The Difference Between Mice and Rats

As fall and cold weather begin to set in, you may have noticed an increase in pest activity. This is no surprise; major changes in the animals’ environment will instigate movement and migration, especially during the shift from fall to winter. Think you might have rats or mice infesting your home? Before removal and prevention can take place, you need to know which species you are dealing with. The differences between a mouse and a rat can be difficult to address as there are variations of both species and each subspecies is similar and yet strikingly different than the next. However, as you investigate the differences, you will find it much easier to identify which pest you need removed. Below is an outline of the 3 general differences between mice and rats: appearance, droppings, and tendencies.

Appearance

The most prominent observation between a mouse and a rat is the size of the animal’s body (not including the tail). Mice are often between 1 to 5 inches long, while rats are more likely to be between 5 to 7 inches or more. With mice, they are more light brown or grey in coloring. Rats are more on the dark brown to black side. Mice often have smaller, almost dainty paws, whereas rats have larger, more sturdy paws. Another, sign of which rodent you are dealing with is the tail. If the tail of the critter is the same length of the body or longer, you are looking at a mouse. If the tail is shorter than the body, you are most likely looking at a rat. An analysis of the appearance of the critter(s) is a good start to assessing which pest you need removed. However, it can be a challenge to get a good look at either of these critters. In this case, looking at their excrement and their behavioral tendencies will be your biggest advantage.

Droppings

It may seem a little archaic to use an animal’s poop to identify its species, but it is still a relevant practice. With mice, the size of their droppings are about the size of a grain of rice. Mice are likely to defecate over 80 times a day. Mice are also not very selective with where they relieve themselves, and will often leave a strong odor. Rats are a bit more discreet. Most rats will repeatedly eliminate in one area and the size of their droppings will be similar in size to olive pits.

Tendencies

When it comes to behavioral tendencies, check for damaged goods, wood, fabrics, soap and/or wiring as mice will gnaw on all these materials. Mice are herbivores in diet and like to live near people. Often times in wall voids, crawl spaces, basements, storage boxes, home foundations and shrubbery, mice will find shelter and food. Mice can fit into any place with a hole the size of a dime or larger. Mice are considered one of the most difficult pests to remove; they produce up to 12 or more young every litter and can have up to 10 litters a year. It’s incredibly vital to know if you are dealing with a mouse infestation because the longer you take to remedy the situation the greater the population will become. Rats tend to live in either of 2 places: higher locations like that of attics or trees, or in burrows at the ground level. Rats can comfortably fit through any hole the size of a quarter or larger. Rats are omnivores and will have up to 5 litters per year. Regardless of the species, rat or mouse, both of these rodents love to invade the home during the fall months to evade the cold. Because of the litter frequency of both of these critters, finding and removing these animals upon notice is crucial to avoid infestation. Find professional expert help, here at PestStop with a quick call to us at 360.228.3486. We will schedule an appointment and help you keep your home safe.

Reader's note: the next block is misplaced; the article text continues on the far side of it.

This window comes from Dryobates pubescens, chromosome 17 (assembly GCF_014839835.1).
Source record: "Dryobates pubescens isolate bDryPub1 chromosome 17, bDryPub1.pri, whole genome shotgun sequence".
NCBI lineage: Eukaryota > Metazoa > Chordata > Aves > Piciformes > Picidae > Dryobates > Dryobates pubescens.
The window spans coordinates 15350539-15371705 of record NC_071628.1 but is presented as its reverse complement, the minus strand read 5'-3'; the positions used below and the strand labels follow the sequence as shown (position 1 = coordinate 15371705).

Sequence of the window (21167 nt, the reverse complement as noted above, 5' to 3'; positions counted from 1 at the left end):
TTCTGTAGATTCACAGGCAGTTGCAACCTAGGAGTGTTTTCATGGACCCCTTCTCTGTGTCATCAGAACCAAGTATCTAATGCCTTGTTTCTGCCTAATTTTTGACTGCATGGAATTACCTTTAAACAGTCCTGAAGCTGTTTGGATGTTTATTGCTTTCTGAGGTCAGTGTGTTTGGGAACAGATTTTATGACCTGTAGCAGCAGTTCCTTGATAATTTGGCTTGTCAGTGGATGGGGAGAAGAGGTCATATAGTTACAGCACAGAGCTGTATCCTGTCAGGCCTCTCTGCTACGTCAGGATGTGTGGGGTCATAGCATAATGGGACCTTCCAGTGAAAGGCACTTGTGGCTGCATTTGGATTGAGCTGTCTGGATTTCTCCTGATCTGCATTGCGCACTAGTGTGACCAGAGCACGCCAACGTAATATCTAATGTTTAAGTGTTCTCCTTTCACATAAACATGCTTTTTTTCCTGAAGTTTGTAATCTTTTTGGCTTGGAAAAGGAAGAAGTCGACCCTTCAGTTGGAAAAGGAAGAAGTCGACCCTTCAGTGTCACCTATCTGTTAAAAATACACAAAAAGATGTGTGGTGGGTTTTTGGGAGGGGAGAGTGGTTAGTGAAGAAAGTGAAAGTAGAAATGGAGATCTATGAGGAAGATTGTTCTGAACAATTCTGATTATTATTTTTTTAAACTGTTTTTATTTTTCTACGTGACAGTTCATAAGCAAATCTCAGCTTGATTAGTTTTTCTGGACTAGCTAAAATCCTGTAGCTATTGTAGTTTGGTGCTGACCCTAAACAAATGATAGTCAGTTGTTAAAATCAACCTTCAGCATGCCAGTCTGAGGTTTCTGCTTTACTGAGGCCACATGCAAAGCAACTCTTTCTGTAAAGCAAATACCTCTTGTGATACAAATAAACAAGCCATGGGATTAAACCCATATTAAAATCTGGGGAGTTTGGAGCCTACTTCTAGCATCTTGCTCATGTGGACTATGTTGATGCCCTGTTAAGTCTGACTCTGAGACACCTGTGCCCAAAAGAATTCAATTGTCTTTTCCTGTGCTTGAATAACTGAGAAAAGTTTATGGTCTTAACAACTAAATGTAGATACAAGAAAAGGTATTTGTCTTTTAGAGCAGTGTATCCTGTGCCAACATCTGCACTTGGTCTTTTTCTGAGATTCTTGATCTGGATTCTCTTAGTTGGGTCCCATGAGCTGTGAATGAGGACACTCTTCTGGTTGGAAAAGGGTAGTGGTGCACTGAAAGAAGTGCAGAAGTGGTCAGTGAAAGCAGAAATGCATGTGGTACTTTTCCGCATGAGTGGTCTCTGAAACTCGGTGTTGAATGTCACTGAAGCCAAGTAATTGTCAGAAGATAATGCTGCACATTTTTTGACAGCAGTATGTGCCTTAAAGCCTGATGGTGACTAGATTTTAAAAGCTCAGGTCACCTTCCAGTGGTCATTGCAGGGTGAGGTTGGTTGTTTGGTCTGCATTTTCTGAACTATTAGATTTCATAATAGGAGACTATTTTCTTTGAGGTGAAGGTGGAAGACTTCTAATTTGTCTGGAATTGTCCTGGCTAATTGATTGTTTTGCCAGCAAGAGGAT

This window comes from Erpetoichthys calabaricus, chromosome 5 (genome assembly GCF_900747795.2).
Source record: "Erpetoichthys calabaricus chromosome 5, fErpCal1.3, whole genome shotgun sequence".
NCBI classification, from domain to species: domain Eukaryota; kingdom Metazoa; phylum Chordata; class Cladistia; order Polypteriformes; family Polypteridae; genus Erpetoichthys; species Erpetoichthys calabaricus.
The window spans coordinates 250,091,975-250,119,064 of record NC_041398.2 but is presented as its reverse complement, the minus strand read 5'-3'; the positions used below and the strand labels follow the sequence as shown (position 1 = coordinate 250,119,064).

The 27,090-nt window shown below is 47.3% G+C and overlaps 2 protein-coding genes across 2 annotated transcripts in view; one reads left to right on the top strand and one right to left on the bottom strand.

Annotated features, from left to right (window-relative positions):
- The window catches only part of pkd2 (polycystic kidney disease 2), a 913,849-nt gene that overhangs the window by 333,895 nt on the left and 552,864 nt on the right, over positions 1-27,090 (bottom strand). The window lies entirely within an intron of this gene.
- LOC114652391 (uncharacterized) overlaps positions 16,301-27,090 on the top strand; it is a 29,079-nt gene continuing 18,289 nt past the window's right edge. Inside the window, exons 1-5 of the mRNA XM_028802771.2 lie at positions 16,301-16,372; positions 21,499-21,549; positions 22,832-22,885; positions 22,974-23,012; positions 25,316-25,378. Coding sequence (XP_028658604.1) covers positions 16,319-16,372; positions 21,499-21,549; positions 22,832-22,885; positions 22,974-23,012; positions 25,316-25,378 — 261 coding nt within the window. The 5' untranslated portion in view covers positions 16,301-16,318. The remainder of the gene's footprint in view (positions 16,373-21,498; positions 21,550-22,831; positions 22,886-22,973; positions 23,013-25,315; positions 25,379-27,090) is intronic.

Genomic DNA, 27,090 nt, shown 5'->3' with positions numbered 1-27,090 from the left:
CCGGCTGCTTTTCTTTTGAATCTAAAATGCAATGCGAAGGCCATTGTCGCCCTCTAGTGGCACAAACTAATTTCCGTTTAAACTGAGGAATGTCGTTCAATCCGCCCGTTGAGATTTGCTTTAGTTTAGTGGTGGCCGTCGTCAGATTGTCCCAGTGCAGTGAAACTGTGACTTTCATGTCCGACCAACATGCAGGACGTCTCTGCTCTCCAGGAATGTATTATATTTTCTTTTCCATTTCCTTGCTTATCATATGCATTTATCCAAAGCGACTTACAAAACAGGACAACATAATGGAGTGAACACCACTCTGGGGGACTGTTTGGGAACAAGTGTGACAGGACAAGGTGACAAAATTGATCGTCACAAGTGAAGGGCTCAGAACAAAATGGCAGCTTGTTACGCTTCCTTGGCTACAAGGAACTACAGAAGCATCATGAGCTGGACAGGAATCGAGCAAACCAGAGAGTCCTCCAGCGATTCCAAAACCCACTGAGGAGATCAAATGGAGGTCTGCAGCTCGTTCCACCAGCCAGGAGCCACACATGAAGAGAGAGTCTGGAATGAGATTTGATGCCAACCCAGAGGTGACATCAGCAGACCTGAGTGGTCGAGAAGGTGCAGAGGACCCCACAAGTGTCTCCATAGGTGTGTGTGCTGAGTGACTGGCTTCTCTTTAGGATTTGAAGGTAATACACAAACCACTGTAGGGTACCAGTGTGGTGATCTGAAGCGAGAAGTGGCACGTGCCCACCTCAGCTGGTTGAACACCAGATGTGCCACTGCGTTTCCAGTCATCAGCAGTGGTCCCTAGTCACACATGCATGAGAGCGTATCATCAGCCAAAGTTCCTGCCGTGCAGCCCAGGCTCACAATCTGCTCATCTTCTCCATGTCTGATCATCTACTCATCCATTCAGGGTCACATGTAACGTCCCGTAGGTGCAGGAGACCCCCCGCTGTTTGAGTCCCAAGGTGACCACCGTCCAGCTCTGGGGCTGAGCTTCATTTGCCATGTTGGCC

References:

  1. “How rats became an inescapable part of city living”. National Geographic. 2019-04. Retrieved 2019-10-18.
  2. Corrigan, B., Ph.D. (2017). “City ParkRodent IPM 2017”. RMC Pest Management Consulting. Retrieved 2019-10-18.
  3. Huber, K. (2019-01-04). “Climate change partially to blame for rat population boom in New York City”. CGTN America. Retrieved 2019-10-18.
  4. “Rodent Reference Guide”. Liphatech. (2018-06). Retrieved 2019-10-18.